Speaking of being lost in the shuffle, there were the 1990s Los Angeles/St. Louis Rams.  We all recall the cinderella Kurt Warner 1999 season, but what many don't remember is that the Rams had the worst record of any NFL franchise over the first 9 years of the decade (the Bengals ended up winning that honor).  They also tried to fix languish fan interest by moving the team to Missouri, a move that fits the definition of "mixed results" given that the Rams are now back in L.A. just 21 years later.  Anyway…  this decline started in 1990, when a team that had gone to the NFC Championship the year before went an unceremonious 5-11.  The only clip I have with "Performance" features them blowing a lead at home against a middling Saints team.

Friday, October 7, 2016

Intra Conference

Song - Inter Conference
Artist(s) - David Reilly
Released - 1988
Primetime Usage - 1989
Featured Highlight - Cardinals @ Lions, 1989

My third post from David Reilly's Success album is the one that was used least on NFL Primetime.  That's a shame, though, because "Inter Conference" is a punchy & fun track that effectively fits highlight videos.  At the beginning of 1989, both the Phoenix Cardinals & Detroit Lions were beginning major transitions.  The Cards were adjusting to life without longtime QB Neil Lomax (Lomax was still on the roster, but would never again suit up in a game that counted), while the Lions were beginning Wayne Fontes's & Mouse Davis's NFL experiment with the run & shoot offense.  The run & shoot wouldn't last more than a few years in Pontiac, but another major addition would pay long-term dividends.  This opening-week contest against Phoenix, the only highlight I've seen with Inter Conference, was also the first time Barry Sanders ever played in an NFL uniform (he sat out the preseason).  Sanders played pretty well, too, averaging nearly 8 yards-per-carry and scoring Detroit's only touchdown.  It wasn't quite enough for the Lions to win, but it was a great sign of things to come for Sanders and the franchise.  Enjoy the clip.

Friday, September 30, 2016

What Used to Be

Song - Spearhead
Artist(s) - "Zoë de Souza" (Zoë Kronberger)
Released - 1984
Primetime Usage - 1988
Featured Highlight - Cowboys @ Steelers, 1988

The second NFL Primetime track from Good Morning America! (that I know of) is also one that I have just one clip of.  "Spearhead," by Zoë Kronberger under the alias Zoë de Souza, provides a well-balanced mix of synth, trumpet, and electric guitar.  It actually sounds like it could be the battle music for some sort of sci-fi RPG, and that genre's standard of energetic determination also fits well for sports highlights.  Kronberger's career has been a bit back & forth.  According to her website (linked above): she trained as a graphic artist, then switched to music during the '70s & '80s, then gradually focused more on visual art from the '90s on.  Good Morning America! also contains several more solid tracks by de Souza/Kronberger, including the rather trippy "Steel Breeze."  Unfortunately, as I mentioned on my previous post, finding anything beyond a bootleg vinyl rip of this album is a difficult proposition.

The aforementioned clip with Spearhead features the Cowboys & Steelers long past their 1970s prime.  In fact, 1988 was the last ever meeting between hall-of-fame coaches Tom Landry & Chuck Noll.  From watching Primetime episodes from the late '80s, I gather the football media was often asking whether the game of football had passed both Landry & Noll by.  Noll would prove that false just one year later when he won his only NFL Coach of the Year award by taking a bunch of raw rookies & unheralded veterans to the Divisional Round.  Unfortunately for Landry, he never got the same chance as he was unceremoniously & infamously fired by new Cowboys owner Jerry Jones following the 1988 season.  He never coached again.  Anyway, here's the last go 'round between these Super Bowl arch-nemeses.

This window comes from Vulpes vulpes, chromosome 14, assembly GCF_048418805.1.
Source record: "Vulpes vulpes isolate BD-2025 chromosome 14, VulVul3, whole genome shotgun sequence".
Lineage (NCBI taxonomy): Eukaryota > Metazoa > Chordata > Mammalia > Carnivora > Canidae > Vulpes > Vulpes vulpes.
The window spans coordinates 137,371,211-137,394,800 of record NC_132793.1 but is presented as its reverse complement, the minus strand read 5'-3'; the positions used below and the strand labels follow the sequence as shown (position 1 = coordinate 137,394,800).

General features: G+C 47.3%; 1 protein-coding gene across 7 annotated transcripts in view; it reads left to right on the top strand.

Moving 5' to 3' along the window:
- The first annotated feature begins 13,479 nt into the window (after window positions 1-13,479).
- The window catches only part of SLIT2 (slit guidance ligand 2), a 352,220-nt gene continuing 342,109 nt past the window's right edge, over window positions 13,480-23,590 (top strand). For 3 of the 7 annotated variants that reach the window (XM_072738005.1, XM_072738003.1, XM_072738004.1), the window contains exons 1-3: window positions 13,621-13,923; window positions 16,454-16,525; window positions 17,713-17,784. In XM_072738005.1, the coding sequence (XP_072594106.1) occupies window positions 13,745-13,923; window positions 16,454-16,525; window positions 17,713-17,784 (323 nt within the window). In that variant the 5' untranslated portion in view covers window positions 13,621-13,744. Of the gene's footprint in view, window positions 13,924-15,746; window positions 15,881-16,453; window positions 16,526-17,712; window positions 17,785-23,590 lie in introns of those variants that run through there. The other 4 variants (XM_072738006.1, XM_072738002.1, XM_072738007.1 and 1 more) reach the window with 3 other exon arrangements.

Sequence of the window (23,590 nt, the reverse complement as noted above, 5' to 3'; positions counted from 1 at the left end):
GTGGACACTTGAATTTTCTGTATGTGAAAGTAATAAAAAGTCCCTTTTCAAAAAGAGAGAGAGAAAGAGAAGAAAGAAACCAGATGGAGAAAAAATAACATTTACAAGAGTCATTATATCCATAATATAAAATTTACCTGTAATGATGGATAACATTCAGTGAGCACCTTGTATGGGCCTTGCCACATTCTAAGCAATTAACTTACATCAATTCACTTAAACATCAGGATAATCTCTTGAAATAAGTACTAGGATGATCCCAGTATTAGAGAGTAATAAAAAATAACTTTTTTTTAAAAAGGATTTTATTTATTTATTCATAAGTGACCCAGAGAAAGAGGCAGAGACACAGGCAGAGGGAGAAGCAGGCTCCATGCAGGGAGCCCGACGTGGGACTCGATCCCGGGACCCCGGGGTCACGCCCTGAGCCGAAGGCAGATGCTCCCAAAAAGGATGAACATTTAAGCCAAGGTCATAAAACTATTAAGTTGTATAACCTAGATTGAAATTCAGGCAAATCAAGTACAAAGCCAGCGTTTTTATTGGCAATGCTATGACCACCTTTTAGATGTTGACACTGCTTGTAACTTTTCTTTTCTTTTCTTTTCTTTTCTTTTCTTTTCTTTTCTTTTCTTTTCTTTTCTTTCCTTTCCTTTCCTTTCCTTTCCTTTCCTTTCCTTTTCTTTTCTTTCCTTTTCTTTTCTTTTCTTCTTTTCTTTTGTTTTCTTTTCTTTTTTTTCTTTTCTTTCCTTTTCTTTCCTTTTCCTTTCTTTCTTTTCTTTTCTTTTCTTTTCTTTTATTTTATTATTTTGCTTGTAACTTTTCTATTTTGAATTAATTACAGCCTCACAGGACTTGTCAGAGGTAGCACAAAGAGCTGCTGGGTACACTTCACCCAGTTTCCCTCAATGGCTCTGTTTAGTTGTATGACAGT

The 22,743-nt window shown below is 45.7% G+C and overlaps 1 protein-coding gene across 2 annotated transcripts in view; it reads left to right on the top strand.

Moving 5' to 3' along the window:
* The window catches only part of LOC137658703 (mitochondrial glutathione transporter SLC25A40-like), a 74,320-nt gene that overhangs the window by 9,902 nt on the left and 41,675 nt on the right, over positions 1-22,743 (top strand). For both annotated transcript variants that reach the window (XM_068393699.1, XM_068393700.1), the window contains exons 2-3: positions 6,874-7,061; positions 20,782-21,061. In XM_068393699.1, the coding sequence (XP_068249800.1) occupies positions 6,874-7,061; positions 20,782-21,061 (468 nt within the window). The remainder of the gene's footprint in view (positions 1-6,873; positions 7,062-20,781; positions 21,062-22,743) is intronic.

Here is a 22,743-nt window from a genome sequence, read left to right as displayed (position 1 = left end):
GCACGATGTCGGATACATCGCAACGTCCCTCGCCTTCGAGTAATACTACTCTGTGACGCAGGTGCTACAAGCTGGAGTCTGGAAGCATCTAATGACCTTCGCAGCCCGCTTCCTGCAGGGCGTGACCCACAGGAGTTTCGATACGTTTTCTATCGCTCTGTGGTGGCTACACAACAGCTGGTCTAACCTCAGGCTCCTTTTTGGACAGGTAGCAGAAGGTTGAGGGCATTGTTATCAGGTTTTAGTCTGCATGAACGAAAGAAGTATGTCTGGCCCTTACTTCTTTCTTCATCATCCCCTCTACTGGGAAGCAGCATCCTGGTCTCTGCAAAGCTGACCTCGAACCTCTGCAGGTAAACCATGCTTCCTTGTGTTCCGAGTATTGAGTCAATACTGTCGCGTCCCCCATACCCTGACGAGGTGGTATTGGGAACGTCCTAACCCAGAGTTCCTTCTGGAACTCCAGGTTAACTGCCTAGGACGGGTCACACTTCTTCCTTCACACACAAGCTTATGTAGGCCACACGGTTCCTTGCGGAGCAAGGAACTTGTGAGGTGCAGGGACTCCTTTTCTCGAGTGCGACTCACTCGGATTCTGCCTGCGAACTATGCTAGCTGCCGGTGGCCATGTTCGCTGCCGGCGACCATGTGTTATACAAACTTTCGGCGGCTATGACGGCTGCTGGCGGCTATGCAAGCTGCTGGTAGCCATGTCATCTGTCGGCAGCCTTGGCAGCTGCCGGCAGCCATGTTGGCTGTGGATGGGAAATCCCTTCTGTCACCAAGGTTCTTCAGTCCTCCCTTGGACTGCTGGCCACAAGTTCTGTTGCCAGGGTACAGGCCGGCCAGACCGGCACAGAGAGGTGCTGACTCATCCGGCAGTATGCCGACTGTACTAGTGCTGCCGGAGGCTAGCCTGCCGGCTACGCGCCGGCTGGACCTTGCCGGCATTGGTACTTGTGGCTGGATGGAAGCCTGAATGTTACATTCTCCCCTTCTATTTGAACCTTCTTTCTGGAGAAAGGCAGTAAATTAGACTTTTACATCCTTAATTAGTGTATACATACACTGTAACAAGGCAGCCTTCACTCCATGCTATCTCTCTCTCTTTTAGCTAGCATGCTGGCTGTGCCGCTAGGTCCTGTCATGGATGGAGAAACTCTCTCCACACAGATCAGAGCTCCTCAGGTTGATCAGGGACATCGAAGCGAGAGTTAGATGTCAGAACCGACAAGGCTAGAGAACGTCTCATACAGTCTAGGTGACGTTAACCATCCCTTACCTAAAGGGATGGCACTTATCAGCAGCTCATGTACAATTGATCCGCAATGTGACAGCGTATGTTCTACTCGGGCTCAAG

Friday, September 23, 2016

What Coulda Been

Song - N.Y. Giants
Artist(s) - Ray Russell
Released - 1984
Primetime Usage - 1988
Featured Highlight - Cardinals @ Bengals, 1988

The next couple weeks will feature two songs from the same album that may have been used as little as one time on NFL Primetime.  The only highlight I have of "N.Y. Giants," by Grid Lock guitarist/composer Ray Russell, was for a game that ironically had nothing to do with the New York Giants.  In 1988, the Cardinals had just uprooted themselves from tepid fan support in St. Louis and had to get ready for nearly 20 years of similarly apathetic support in Phoenix.  Despite this, and the franchise's historically underwhelming win/loss record, expectations were high for the 1988 Phoenix Cardinals.  The still had Neil "The Grand Cannon" Lomax who, though not on the level of a Joe Montana, was still one of the top quarterbacks in the NFL.  They also had star WR Roy Green and a decent chunk of other talented players.  An 0-2 start that included a loss to an ultimately terrible Cowboys squad in the Cardinals' first ever game at Sun Devil Stadium probably dinged their egos a bit, but they won 7 of their next 9 games (including a 23-point comeback over eventual Super Bowl champ San Francisco) and were actually leading the NFC East after Week 11.  Unfortunately, 1988 then became the ultimate "what coulda been" season for the Cardinals franchise.  Lomax suffered a leg injury in that last win over the Giants and, though he would eventually return, the team wasn't the same and they lost 5 straight to end the year.  Even worse, Lomax never played a regular-season down again following 1988 due to a chronic hip condition and the Cardinals wouldn't see anything resembling consistent QB play again until 2007.  The franchise's near misses in the late '80s (they also choked away a postseason spot in their final year in St. Louis) combined with the sudden post-Lomax loss of offense led to just one playoff appearance for the franchise from 1983-2007 and largely terrible home attendance over that span.  It's easy to speculate how things could've been different if only Lomax hadn't been hurt or if he hadn't had to retire or even if the team had been able to rally once he returned with 3 weeks to go in the '88 season.  Things are finally going well for the Cardinals now, but it really seems like it shouldn't have taken anywhere near that long.